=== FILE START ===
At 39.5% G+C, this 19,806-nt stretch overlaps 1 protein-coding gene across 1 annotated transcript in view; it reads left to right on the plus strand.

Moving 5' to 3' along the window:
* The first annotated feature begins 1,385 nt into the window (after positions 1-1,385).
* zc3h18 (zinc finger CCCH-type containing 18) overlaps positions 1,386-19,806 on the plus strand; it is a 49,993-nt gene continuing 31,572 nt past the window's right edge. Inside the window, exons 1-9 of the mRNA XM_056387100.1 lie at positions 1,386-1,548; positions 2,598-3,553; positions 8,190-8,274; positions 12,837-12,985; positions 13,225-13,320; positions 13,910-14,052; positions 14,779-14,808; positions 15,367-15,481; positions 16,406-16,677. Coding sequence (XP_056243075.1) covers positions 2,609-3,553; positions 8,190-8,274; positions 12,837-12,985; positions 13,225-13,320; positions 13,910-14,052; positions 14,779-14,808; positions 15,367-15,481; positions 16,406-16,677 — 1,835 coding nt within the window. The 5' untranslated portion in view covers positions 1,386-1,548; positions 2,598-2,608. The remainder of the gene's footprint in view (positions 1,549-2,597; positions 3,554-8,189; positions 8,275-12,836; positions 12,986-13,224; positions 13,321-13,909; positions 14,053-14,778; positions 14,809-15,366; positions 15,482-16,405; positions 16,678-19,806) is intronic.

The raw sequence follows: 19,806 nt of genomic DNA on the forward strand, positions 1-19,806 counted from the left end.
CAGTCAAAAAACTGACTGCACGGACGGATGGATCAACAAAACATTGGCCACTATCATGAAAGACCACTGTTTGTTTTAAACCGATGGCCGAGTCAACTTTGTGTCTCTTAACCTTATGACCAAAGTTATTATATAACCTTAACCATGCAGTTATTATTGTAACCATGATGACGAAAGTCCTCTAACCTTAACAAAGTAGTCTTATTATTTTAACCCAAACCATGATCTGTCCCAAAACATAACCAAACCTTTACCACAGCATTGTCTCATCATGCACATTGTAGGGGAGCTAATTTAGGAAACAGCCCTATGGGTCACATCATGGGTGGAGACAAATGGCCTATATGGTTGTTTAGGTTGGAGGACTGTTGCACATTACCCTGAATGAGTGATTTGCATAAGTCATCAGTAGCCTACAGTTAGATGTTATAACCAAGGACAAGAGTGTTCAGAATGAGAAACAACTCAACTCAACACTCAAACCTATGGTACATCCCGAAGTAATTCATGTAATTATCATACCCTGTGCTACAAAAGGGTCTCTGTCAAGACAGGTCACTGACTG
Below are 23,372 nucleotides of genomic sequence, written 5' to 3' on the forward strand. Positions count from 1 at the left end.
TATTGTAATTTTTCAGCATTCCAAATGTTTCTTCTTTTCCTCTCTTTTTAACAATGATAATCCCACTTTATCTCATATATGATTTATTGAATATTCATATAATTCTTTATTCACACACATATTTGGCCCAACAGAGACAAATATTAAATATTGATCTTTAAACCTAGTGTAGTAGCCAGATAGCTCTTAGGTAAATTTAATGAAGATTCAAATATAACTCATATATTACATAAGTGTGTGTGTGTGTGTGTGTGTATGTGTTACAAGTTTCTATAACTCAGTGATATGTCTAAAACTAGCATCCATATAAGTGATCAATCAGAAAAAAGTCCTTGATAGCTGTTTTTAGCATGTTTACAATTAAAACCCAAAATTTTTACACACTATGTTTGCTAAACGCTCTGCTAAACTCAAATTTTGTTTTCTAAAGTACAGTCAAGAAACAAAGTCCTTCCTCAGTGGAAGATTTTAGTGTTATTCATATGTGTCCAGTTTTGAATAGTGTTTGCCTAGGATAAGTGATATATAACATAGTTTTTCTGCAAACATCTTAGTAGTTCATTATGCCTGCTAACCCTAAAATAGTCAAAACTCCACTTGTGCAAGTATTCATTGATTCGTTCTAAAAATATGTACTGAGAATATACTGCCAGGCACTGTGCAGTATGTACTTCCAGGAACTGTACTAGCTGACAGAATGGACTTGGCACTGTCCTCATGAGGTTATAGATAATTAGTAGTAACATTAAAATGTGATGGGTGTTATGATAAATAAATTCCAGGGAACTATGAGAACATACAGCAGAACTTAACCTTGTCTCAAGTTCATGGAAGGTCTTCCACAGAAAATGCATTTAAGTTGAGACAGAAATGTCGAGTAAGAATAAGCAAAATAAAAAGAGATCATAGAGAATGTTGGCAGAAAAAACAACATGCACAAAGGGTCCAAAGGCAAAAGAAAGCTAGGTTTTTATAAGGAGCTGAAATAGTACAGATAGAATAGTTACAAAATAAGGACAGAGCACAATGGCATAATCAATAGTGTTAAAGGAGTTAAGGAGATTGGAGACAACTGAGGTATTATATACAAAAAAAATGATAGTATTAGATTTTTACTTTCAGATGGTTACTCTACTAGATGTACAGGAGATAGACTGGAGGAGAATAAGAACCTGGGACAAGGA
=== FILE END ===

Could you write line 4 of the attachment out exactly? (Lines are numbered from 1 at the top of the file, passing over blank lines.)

* zc3h18 (zinc finger CCCH-type containing 18) overlaps positions 1,386-19,806 on the plus strand; it is a 49,993-nt gene continuing 31,572 nt past the window's right edge. Inside the window, exons 1-9 of the mRNA XM_056387100.1 lie at positions 1,386-1,548; positions 2,598-3,553; positions 8,190-8,274; positions 12,837-12,985; positions 13,225-13,320; positions 13,910-14,052; positions 14,779-14,808; positions 15,367-15,481; positions 16,406-16,677. Coding sequence (XP_056243075.1) covers positions 2,609-3,553; positions 8,190-8,274; positions 12,837-12,985; positions 13,225-13,320; positions 13,910-14,052; positions 14,779-14,808; positions 15,367-15,481; positions 16,406-16,677 — 1,835 coding nt within the window. The 5' untranslated portion in view covers positions 1,386-1,548; positions 2,598-2,608. The remainder of the gene's footprint in view (positions 1,549-2,597; positions 3,554-8,189; positions 8,275-12,836; positions 12,986-13,224; positions 13,321-13,909; positions 14,053-14,778; positions 14,809-15,366; positions 15,482-16,405; positions 16,678-19,806) is intronic.